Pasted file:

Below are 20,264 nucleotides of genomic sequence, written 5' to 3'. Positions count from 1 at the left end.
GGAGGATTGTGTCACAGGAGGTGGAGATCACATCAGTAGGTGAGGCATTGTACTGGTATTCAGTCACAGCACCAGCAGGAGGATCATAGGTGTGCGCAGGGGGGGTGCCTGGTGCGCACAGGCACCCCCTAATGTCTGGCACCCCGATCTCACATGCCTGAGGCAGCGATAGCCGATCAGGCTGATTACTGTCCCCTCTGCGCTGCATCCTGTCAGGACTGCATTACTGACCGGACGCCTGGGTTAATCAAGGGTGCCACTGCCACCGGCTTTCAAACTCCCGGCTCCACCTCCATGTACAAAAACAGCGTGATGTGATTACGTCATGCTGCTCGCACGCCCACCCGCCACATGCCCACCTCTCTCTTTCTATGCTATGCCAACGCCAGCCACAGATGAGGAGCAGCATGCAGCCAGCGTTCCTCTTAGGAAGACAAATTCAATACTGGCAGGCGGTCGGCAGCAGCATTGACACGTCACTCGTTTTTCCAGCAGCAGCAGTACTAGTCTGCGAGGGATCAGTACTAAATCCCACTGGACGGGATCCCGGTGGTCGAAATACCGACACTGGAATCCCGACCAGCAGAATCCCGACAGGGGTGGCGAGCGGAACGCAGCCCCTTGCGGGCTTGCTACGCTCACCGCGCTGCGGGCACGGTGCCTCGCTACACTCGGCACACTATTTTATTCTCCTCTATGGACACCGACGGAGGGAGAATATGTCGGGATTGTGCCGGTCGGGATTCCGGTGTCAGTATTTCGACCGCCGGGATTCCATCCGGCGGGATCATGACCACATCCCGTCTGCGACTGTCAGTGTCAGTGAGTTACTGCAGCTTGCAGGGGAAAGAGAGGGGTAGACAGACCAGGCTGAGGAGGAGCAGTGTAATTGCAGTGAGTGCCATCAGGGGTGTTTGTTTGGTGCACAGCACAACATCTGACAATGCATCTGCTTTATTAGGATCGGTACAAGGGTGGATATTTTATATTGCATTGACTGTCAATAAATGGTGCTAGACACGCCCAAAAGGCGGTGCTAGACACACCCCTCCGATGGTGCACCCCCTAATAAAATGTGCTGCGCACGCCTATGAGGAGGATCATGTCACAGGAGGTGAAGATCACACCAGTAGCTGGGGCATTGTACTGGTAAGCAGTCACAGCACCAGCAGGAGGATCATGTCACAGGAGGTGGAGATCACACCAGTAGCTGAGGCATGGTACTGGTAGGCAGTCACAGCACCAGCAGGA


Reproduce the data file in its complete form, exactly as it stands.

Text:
Below are 20,264 nucleotides of genomic sequence, written 5' to 3'. Positions count from 1 at the left end.
GGAGGATTGTGTCACAGGAGGTGGAGATCACATCAGTAGGTGAGGCATTGTACTGGTATTCAGTCACAGCACCAGCAGGAGGATCATAGGTGTGCGCAGGGGGGGTGCCTGGTGCGCACAGGCACCCCCTAATGTCTGGCACCCCGATCTCACATGCCTGAGGCAGCGATAGCCGATCAGGCTGATTACTGTCCCCTCTGCGCTGCATCCTGTCAGGACTGCATTACTGACCGGACGCCTGGGTTAATCAAGGGTGCCACTGCCACCGGCTTTCAAACTCCCGGCTCCACCTCCATGTACAAAAACAGCGTGATGTGATTACGTCATGCTGCTCGCACGCCCACCCGCCACATGCCCACCTCTCTCTTTCTATGCTATGCCAACGCCAGCCACAGATGAGGAGCAGCATGCAGCCAGCGTTCCTCTTAGGAAGACAAATTCAATACTGGCAGGCGGTCGGCAGCAGCATTGACACGTCACTCGTTTTTCCAGCAGCAGCAGTACTAGTCTGCGAGGGATCAGTACTAAATCCCACTGGACGGGATCCCGGTGGTCGAAATACCGACACTGGAATCCCGACCAGCAGAATCCCGACAGGGGTGGCGAGCGGAACGCAGCCCCTTGCGGGCTTGCTACGCTCACCGCGCTGCGGGCACGGTGCCTCGCTACACTCGGCACACTATTTTATTCTCCTCTATGGACACCGACGGAGGGAGAATATGTCGGGATTGTGCCGGTCGGGATTCCGGTGTCAGTATTTCGACCGCCGGGATTCCATCCGGCGGGATCATGACCACATCCCGTCTGCGACTGTCAGTGTCAGTGAGTTACTGCAGCTTGCAGGGGAAAGAGAGGGGTAGACAGACCAGGCTGAGGAGGAGCAGTGTAATTGCAGTGAGTGCCATCAGGGGTGTTTGTTTGGTGCACAGCACAACATCTGACAATGCATCTGCTTTATTAGGATCGGTACAAGGGTGGATATTTTATATTGCATTGACTGTCAATAAATGGTGCTAGACACGCCCAAAAGGCGGTGCTAGACACACCCCTCCGATGGTGCACCCCCTAATAAAATGTGCTGCGCACGCCTATGAGGAGGATCATGTCACAGGAGGTGAAGATCACACCAGTAGCTGGGGCATTGTACTGGTAAGCAGTCACAGCACCAGCAGGAGGATCATGTCACAGGAGGTGGAGATCACACCAGTAGCTGAGGCATGGTACTGGTAGGCAGTCACAGCACCAGCAGGA